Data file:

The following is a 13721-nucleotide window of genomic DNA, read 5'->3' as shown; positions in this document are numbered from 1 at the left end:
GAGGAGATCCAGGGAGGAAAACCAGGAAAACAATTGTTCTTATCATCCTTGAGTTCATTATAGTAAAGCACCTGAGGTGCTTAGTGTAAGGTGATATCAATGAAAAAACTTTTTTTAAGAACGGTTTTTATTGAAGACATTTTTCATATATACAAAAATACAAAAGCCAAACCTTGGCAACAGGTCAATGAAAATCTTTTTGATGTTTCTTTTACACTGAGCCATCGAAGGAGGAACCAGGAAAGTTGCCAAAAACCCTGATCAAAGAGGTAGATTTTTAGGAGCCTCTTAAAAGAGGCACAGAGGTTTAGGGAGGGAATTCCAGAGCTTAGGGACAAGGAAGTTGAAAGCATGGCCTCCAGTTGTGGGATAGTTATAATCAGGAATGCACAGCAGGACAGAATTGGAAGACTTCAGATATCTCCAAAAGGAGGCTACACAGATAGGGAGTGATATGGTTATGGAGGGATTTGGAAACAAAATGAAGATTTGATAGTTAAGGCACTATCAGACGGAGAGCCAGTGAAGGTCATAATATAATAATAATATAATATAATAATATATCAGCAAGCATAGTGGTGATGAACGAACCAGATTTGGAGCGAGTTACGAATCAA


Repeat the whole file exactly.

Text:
The following is a 13721-nucleotide window of genomic DNA, read 5'->3' as shown; positions in this document are numbered from 1 at the left end:
GAGGAGATCCAGGGAGGAAAACCAGGAAAACAATTGTTCTTATCATCCTTGAGTTCATTATAGTAAAGCACCTGAGGTGCTTAGTGTAAGGTGATATCAATGAAAAAACTTTTTTTAAGAACGGTTTTTATTGAAGACATTTTTCATATATACAAAAATACAAAAGCCAAACCTTGGCAACAGGTCAATGAAAATCTTTTTGATGTTTCTTTTACACTGAGCCATCGAAGGAGGAACCAGGAAAGTTGCCAAAAACCCTGATCAAAGAGGTAGATTTTTAGGAGCCTCTTAAAAGAGGCACAGAGGTTTAGGGAGGGAATTCCAGAGCTTAGGGACAAGGAAGTTGAAAGCATGGCCTCCAGTTGTGGGATAGTTATAATCAGGAATGCACAGCAGGACAGAATTGGAAGACTTCAGATATCTCCAAAAGGAGGCTACACAGATAGGGAGTGATATGGTTATGGAGGGATTTGGAAACAAAATGAAGATTTGATAGTTAAGGCACTATCAGACGGAGAGCCAGTGAAGGTCATAATATAATAATAATATAATATAATAATATATCAGCAAGCATAGTGGTGATGAACGAACCAGATTTGGAGCGAGTTACGAATCAA